Members of Arizona’s congressional delegation were rattled by Wednesday’s events in Washington but are determined to reconvene this evening to finish the count of electoral ballots.

“I can’t believe what I’m seeing,” said Ron Barber, Southern Arizona director for Sen. Mark Kelly, D-Ariz.

He said Kelly was ushered off the Senate floor with colleagues “and taken to a safe location.”

“He is absolutely determined to get back into session tonight to finish,” said Barber, a former U.S. representative.

On Twitter, Kelly wrote, “In America, we have fair elections and peaceful transfers of power; democracy prevails over chaos; and those who commit violent acts are held accountable. That won’t change today. This unpatriotic attempt to overturn our election – and silence the voices of Arizonans – will fail.”

Protesters stormed the Capitol building as senators went through the process of certifying Electoral College votes. A woman died in the violence as protesters broke windows, occupied offices, took to the Senate floor and climbed onto statues.

Abigail O’Brien, an aide to U.S. Rep. Ann Kirkpatrick, said at about 4 p.m. Arizona time that they were in a secure room with “no sense of when we will get out.” They had been there about two hours.

She said they had been evacuated from their office about 11:15 a.m. because of a suspicious package near the building then returned, only to be rushed out again. Four people were evacuated from the office, including Kirkpatrick and her husband.

“At this point, they’re going to reconvene the debate,” she said.

She said they came to work today “expecting noise” but having protesters enter the building was unexpected.

“You see the buildings you go into every day swarmed and attacked and it’s very jarring,” O’Brien said.

Shelley Kais, the newly elected chair of the Pima County Republicans, said the display in Washington was a bad ending to what everybody expected to be a tense day.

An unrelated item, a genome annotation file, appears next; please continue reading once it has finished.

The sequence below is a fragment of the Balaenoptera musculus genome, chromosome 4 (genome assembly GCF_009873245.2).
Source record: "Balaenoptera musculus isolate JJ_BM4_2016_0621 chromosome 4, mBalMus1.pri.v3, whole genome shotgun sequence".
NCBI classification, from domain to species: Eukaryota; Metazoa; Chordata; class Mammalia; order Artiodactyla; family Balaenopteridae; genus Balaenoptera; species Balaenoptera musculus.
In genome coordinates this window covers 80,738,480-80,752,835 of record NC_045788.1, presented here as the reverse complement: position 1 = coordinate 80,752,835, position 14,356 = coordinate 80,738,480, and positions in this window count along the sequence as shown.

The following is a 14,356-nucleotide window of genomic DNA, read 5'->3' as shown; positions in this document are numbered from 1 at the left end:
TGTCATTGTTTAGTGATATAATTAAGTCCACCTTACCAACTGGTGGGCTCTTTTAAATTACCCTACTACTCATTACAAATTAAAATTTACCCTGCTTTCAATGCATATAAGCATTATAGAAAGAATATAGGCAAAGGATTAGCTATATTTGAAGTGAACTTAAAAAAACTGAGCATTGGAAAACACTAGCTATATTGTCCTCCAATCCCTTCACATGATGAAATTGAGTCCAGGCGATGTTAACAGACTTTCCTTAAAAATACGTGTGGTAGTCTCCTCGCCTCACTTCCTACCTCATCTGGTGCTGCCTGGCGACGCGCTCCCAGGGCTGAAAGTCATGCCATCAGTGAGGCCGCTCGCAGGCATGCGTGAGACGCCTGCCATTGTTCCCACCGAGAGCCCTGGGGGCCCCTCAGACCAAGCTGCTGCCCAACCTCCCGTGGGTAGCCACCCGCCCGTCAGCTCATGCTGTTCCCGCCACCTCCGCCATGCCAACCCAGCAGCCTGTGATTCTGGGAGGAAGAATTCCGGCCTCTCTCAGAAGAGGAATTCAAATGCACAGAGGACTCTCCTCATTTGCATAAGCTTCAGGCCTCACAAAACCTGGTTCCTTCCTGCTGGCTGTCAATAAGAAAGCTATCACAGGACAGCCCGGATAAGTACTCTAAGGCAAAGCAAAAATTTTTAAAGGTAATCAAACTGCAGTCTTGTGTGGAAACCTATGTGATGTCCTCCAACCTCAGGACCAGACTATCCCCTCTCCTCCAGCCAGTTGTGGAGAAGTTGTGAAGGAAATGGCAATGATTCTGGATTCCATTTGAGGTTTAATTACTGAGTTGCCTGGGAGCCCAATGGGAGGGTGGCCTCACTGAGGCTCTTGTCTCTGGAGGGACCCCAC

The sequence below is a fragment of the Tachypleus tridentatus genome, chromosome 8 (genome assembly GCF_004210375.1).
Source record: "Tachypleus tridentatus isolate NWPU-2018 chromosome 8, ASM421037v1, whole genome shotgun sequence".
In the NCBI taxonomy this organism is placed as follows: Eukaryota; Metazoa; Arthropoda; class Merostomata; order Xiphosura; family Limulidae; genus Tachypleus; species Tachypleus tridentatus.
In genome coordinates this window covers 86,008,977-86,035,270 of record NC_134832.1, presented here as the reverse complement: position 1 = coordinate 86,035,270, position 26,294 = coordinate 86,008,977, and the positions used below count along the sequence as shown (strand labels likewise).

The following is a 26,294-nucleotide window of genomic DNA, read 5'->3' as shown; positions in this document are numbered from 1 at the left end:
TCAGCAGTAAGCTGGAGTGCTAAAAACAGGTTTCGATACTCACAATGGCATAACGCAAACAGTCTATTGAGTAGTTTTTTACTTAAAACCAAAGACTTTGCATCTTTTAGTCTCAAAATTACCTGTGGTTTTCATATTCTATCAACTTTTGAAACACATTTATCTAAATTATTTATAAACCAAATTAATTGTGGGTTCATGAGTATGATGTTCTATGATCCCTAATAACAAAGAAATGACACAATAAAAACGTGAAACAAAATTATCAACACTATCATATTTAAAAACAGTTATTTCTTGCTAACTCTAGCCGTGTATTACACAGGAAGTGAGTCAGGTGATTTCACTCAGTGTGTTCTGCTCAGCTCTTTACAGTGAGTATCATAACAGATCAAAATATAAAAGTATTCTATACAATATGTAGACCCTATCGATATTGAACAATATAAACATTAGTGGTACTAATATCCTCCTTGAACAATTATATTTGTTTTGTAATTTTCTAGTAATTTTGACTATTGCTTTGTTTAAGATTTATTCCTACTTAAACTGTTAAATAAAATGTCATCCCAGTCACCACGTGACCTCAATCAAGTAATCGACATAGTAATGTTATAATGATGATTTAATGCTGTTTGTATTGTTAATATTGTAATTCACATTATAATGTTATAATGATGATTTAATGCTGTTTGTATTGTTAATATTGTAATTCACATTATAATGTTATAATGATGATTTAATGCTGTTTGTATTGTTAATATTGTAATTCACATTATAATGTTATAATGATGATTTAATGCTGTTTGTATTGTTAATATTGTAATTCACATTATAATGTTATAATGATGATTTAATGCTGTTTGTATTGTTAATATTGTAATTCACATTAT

“It was interesting to see the Republicans stand up for the president when they arrived this morning. It was disappointing to see the events that ensued when they stormed the capitol,” she said.

“I do believe that people are angry about the outcome of the election,” Kais said. “But you have to go back to the root of this — people feel that their voice has not been heard. There are at least 40 million people who feel they have been disenfranchised.”

“We are in trouble in our country when they feel the only way they can be heard is to storm a capital building, or let’s go back a few months, tear down a statue or start a business on fire.”

Kais was attending a meeting of the Quail Creek Republican Club when reached by a reporter and said, “It’s a split room.”

“The discussion is across the whole spectrum as it will be at people’s kitchen tables tonight,” she said.

“Nobody likes what they saw and nobody likes the fact that somebody died today. And that’s what’s important, somebody died.”

She said she wouldn’t second-guess President Trump’s initial response, or lack thereof, to the protests.

“When we have situations like that they are changing minuted by minute and I’m sure he was getting good intel and responding accordingly,” she said.

“I don’t believe this is an issue about the Republican or Democratic Party, this is an issue about election integrity. This is the aggregate of years of anger and disappointment with elected officials.”

Kelly Ward, the state GOP chair, kept things partisan on Twitter: “You know what could have prevented this? #ElectionIntegrity and full transparent investigations into 2020 fraud. Audits, eyes on paper ballots, full audit of ALL digitally adjudicated and all duplicated ballots, full evaluation of Dominion machines. Remember: Democrats refused.”